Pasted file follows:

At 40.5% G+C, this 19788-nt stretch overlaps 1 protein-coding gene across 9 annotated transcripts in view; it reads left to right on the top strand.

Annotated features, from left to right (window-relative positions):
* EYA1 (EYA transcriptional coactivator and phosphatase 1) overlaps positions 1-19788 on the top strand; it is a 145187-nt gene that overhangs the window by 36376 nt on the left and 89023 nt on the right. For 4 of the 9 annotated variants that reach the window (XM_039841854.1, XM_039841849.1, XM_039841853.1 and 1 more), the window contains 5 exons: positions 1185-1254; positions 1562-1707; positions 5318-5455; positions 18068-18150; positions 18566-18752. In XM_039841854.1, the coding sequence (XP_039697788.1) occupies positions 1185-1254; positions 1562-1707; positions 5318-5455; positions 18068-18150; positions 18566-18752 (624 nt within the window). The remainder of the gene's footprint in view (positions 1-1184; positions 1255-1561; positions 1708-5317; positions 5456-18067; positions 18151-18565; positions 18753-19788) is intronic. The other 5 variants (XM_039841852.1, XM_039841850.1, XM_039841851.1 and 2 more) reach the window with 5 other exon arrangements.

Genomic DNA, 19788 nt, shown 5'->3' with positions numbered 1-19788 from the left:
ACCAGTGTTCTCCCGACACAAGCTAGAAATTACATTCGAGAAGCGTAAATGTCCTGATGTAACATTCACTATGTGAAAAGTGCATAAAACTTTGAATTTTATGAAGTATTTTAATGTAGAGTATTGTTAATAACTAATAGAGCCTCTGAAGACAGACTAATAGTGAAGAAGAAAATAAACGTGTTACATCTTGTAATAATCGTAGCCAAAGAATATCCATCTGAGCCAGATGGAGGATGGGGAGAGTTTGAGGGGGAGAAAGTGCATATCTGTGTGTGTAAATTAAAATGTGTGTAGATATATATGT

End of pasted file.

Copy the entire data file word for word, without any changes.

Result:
At 40.5% G+C, this 19788-nt stretch overlaps 1 protein-coding gene across 9 annotated transcripts in view; it reads left to right on the top strand.

Annotated features, from left to right (window-relative positions):
* EYA1 (EYA transcriptional coactivator and phosphatase 1) overlaps positions 1-19788 on the top strand; it is a 145187-nt gene that overhangs the window by 36376 nt on the left and 89023 nt on the right. For 4 of the 9 annotated variants that reach the window (XM_039841854.1, XM_039841849.1, XM_039841853.1 and 1 more), the window contains 5 exons: positions 1185-1254; positions 1562-1707; positions 5318-5455; positions 18068-18150; positions 18566-18752. In XM_039841854.1, the coding sequence (XP_039697788.1) occupies positions 1185-1254; positions 1562-1707; positions 5318-5455; positions 18068-18150; positions 18566-18752 (624 nt within the window). The remainder of the gene's footprint in view (positions 1-1184; positions 1255-1561; positions 1708-5317; positions 5456-18067; positions 18151-18565; positions 18753-19788) is intronic. The other 5 variants (XM_039841852.1, XM_039841850.1, XM_039841851.1 and 2 more) reach the window with 5 other exon arrangements.

Genomic DNA, 19788 nt, shown 5'->3' with positions numbered 1-19788 from the left:
ACCAGTGTTCTCCCGACACAAGCTAGAAATTACATTCGAGAAGCGTAAATGTCCTGATGTAACATTCACTATGTGAAAAGTGCATAAAACTTTGAATTTTATGAAGTATTTTAATGTAGAGTATTGTTAATAACTAATAGAGCCTCTGAAGACAGACTAATAGTGAAGAAGAAAATAAACGTGTTACATCTTGTAATAATCGTAGCCAAAGAATATCCATCTGAGCCAGATGGAGGATGGGGAGAGTTTGAGGGGGAGAAAGTGCATATCTGTGTGTGTAAATTAAAATGTGTGTAGATATATATGT